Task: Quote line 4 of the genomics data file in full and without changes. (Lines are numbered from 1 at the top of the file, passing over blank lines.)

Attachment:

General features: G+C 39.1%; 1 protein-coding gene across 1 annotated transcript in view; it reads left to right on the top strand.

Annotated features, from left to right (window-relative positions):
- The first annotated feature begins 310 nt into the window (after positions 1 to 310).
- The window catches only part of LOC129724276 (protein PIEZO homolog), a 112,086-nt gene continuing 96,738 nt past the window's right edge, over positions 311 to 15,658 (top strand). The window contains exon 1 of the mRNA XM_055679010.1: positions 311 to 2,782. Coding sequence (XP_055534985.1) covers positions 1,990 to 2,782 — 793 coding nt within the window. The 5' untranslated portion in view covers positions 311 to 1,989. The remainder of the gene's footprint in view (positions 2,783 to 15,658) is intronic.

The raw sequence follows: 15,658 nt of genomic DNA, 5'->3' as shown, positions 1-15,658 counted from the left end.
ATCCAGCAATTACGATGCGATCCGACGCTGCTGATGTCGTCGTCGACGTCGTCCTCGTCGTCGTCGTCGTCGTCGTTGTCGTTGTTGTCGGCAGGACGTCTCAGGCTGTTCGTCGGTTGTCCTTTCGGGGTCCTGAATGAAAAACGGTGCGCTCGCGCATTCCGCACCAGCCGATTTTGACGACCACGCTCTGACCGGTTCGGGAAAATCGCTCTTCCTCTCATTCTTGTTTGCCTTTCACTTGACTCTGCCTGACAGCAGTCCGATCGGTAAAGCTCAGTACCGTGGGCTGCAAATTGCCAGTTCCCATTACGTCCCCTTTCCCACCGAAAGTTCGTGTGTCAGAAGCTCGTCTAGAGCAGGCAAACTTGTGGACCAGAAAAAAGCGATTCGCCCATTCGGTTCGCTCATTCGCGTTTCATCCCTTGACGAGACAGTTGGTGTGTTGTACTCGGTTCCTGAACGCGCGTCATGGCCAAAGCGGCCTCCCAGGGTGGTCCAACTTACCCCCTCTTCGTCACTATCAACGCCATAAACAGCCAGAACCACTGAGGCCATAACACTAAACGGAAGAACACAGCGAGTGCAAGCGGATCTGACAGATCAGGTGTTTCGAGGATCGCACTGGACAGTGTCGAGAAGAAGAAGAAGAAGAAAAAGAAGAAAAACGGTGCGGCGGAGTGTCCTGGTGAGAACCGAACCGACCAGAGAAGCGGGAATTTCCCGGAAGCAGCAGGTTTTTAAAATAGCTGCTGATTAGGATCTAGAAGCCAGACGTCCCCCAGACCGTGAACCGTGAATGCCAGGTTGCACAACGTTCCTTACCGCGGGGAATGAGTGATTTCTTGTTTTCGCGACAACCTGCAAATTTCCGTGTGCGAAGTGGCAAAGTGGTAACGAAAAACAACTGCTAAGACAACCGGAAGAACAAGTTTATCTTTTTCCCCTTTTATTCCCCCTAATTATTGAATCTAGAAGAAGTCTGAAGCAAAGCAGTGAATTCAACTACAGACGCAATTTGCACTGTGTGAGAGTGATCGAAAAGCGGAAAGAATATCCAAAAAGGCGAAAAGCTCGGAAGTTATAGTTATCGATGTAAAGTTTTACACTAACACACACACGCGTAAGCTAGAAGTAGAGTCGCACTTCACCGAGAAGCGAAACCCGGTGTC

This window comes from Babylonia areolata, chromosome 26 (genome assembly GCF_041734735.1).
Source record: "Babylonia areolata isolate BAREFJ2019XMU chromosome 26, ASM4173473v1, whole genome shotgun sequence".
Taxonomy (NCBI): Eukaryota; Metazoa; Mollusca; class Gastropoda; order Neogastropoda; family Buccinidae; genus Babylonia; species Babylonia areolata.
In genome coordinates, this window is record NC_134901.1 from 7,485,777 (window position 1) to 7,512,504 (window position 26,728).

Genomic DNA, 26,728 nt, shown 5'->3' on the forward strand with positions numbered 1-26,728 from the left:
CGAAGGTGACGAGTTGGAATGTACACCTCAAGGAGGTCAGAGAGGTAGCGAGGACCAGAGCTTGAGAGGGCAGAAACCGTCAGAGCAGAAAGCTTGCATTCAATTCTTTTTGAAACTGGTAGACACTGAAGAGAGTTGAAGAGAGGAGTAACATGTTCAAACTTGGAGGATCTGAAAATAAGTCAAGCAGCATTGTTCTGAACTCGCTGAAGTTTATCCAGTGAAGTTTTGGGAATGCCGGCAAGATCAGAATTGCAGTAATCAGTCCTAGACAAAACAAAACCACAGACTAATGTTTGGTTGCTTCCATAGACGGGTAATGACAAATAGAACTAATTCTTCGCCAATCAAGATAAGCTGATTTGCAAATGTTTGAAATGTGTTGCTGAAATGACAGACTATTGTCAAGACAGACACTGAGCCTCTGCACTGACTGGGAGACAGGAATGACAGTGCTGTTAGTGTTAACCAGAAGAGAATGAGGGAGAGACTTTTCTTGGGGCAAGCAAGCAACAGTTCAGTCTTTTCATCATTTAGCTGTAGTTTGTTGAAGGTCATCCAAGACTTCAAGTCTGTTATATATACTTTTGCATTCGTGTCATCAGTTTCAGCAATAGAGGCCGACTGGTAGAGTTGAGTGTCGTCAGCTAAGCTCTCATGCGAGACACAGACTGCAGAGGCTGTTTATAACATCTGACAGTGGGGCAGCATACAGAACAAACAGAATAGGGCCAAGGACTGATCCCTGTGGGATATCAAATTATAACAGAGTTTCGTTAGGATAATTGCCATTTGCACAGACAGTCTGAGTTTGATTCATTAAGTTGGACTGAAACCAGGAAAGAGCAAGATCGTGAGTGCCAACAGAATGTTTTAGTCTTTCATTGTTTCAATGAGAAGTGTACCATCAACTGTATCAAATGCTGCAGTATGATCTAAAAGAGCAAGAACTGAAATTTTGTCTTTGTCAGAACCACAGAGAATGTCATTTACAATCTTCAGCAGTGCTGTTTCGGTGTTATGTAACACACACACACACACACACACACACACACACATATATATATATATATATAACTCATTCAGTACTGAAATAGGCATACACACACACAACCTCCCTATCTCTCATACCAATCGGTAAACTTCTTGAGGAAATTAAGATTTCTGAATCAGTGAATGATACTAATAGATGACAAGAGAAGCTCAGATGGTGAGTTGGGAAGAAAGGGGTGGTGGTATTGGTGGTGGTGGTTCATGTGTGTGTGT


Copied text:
- The window catches only part of LOC129724276 (protein PIEZO homolog), a 112,086-nt gene continuing 96,738 nt past the window's right edge, over positions 311 to 15,658 (top strand). The window contains exon 1 of the mRNA XM_055679010.1: positions 311 to 2,782. Coding sequence (XP_055534985.1) covers positions 1,990 to 2,782 — 793 coding nt within the window. The 5' untranslated portion in view covers positions 311 to 1,989. The remainder of the gene's footprint in view (positions 2,783 to 15,658) is intronic.